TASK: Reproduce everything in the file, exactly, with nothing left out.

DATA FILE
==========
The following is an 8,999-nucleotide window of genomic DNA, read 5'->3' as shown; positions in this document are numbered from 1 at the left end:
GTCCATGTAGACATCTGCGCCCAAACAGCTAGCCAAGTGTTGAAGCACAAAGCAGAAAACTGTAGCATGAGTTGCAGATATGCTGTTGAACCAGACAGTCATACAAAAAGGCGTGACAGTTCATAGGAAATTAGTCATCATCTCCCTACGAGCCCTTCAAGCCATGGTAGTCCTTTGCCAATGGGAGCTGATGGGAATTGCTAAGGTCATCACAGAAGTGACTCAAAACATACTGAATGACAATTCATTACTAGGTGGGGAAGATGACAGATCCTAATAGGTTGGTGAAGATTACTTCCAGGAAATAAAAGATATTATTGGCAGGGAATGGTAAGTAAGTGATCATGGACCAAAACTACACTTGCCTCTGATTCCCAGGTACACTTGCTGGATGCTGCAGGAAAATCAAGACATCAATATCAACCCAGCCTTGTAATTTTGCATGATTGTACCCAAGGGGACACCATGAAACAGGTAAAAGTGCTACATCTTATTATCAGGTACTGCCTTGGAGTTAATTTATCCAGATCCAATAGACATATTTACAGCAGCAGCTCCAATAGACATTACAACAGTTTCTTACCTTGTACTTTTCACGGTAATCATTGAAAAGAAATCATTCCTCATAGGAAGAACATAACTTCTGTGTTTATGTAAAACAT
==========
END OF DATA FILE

The following is an 8,999-nucleotide window of genomic DNA, read 5'->3' as shown; positions in this document are numbered from 1 at the left end:
GTCCATGTAGACATCTGCGCCCAAACAGCTAGCCAAGTGTTGAAGCACAAAGCAGAAAACTGTAGCATGAGTTGCAGATATGCTGTTGAACCAGACAGTCATACAAAAAGGCGTGACAGTTCATAGGAAATTAGTCATCATCTCCCTACGAGCCCTTCAAGCCATGGTAGTCCTTTGCCAATGGGAGCTGATGGGAATTGCTAAGGTCATCACAGAAGTGACTCAAAACATACTGAATGACAATTCATTACTAGGTGGGGAAGATGACAGATCCTAATAGGTTGGTGAAGATTACTTCCAGGAAATAAAAGATATTATTGGCAGGGAATGGTAAGTAAGTGATCATGGACCAAAACTACACTTGCCTCTGATTCCCAGGTACACTTGCTGGATGCTGCAGGAAAATCAAGACATCAATATCAACCCAGCCTTGTAATTTTGCATGATTGTACCCAAGGGGACACCATGAAACAGGTAAAAGTGCTACATCTTATTATCAGGTACTGCCTTGGAGTTAATTTATCCAGATCCAATAGACATATTTACAGCAGCAGCTCCAATAGACATTACAACAGTTTCTTACCTTGTACTTTTCACGGTAATCATTGAAAAGAAATCATTCCTCATAGGAAGAACATAACTTCTGTGTTTATGTAAAACAT